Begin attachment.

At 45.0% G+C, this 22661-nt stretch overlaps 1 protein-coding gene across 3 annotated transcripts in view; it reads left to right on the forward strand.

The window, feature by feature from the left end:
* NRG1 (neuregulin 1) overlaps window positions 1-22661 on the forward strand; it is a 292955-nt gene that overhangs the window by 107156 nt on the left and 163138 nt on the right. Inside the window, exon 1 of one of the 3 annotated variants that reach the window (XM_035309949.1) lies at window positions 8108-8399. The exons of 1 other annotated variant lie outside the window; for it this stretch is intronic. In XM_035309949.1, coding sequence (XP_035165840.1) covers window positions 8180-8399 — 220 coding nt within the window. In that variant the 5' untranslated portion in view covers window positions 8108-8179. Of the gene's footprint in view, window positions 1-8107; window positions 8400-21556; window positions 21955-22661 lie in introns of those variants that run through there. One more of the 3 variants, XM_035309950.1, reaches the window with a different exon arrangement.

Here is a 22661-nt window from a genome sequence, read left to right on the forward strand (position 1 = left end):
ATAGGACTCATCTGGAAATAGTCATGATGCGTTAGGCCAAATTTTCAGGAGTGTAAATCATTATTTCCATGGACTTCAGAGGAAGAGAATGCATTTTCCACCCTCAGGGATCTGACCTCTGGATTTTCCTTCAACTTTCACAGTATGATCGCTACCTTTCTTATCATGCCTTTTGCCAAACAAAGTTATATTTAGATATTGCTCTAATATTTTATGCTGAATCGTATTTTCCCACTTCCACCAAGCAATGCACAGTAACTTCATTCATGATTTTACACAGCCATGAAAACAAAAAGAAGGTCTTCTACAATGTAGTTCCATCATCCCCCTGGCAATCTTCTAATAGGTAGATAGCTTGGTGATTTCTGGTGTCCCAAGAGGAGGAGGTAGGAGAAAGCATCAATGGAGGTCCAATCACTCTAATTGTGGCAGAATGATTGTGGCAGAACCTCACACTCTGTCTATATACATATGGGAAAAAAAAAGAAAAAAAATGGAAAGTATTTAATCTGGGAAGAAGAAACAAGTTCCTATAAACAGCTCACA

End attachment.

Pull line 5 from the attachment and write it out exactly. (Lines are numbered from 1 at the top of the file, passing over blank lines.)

ATAGGACTCATCTGGAAATAGTCATGATGCGTTAGGCCAAATTTTCAGGAGTGTAAATCATTATTTCCATGGACTTCAGAGGAAGAGAATGCATTTTCCACCCTCAGGGATCTGACCTCTGGATTTTCCTTCAACTTTCACAGTATGATCGCTACCTTTCTTATCATGCCTTTTGCCAAACAAAGTTATATTTAGATATTGCTCTAATATTTTATGCTGAATCGTATTTTCCCACTTCCACCAAGCAATGCACAGTAACTTCATTCATGATTTTACACAGCCATGAAAACAAAAAGAAGGTCTTCTACAATGTAGTTCCATCATCCCCCTGGCAATCTTCTAATAGGTAGATAGCTTGGTGATTTCTGGTGTCCCAAGAGGAGGAGGTAGGAGAAAGCATCAATGGAGGTCCAATCACTCTAATTGTGGCAGAATGATTGTGGCAGAACCTCACACTCTGTCTATATACATATGGGAAAAAAAAAGAAAAAAAATGGAAAGTATTTAATCTGGGAAGAAGAAACAAGTTCCTATAAACAGCTCACA